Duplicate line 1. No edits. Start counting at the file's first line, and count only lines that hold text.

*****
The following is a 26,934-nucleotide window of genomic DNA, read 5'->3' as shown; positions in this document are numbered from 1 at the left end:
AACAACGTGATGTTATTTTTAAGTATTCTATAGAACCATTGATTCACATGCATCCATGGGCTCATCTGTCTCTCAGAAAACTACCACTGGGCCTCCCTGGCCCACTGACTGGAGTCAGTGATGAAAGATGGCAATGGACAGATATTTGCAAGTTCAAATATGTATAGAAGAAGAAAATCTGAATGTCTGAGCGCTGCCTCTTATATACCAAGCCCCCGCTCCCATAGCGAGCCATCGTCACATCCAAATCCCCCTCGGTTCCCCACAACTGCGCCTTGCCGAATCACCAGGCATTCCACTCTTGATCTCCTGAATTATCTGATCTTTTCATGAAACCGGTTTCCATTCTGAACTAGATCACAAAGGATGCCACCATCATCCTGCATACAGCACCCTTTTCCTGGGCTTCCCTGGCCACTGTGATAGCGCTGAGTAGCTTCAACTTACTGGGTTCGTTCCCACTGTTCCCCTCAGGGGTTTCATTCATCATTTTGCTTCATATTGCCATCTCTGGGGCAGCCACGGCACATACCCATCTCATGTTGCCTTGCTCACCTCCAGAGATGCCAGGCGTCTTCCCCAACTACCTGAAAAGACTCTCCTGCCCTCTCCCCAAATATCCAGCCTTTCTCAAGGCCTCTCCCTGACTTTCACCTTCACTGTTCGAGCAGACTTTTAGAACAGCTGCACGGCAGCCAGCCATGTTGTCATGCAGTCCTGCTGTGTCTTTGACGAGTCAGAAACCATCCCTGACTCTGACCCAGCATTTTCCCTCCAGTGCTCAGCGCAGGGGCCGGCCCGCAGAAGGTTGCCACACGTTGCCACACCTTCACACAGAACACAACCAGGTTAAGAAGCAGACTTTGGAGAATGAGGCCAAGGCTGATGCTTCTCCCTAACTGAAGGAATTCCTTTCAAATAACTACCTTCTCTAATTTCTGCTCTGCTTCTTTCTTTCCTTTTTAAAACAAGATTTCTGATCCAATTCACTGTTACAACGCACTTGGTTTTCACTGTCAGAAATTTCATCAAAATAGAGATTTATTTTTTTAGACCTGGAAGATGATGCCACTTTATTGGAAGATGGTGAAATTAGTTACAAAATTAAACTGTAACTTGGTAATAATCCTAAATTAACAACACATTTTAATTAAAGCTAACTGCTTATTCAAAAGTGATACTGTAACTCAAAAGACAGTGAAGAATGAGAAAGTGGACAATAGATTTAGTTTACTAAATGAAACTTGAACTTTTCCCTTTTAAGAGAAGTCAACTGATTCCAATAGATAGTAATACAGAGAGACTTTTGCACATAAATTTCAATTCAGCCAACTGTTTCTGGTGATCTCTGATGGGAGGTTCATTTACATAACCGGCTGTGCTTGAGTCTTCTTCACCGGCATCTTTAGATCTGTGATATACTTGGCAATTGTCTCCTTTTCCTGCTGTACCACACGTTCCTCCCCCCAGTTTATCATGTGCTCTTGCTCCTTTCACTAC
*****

The following is a 26,934-nucleotide window of genomic DNA, read 5'->3' as shown; positions in this document are numbered from 1 at the left end: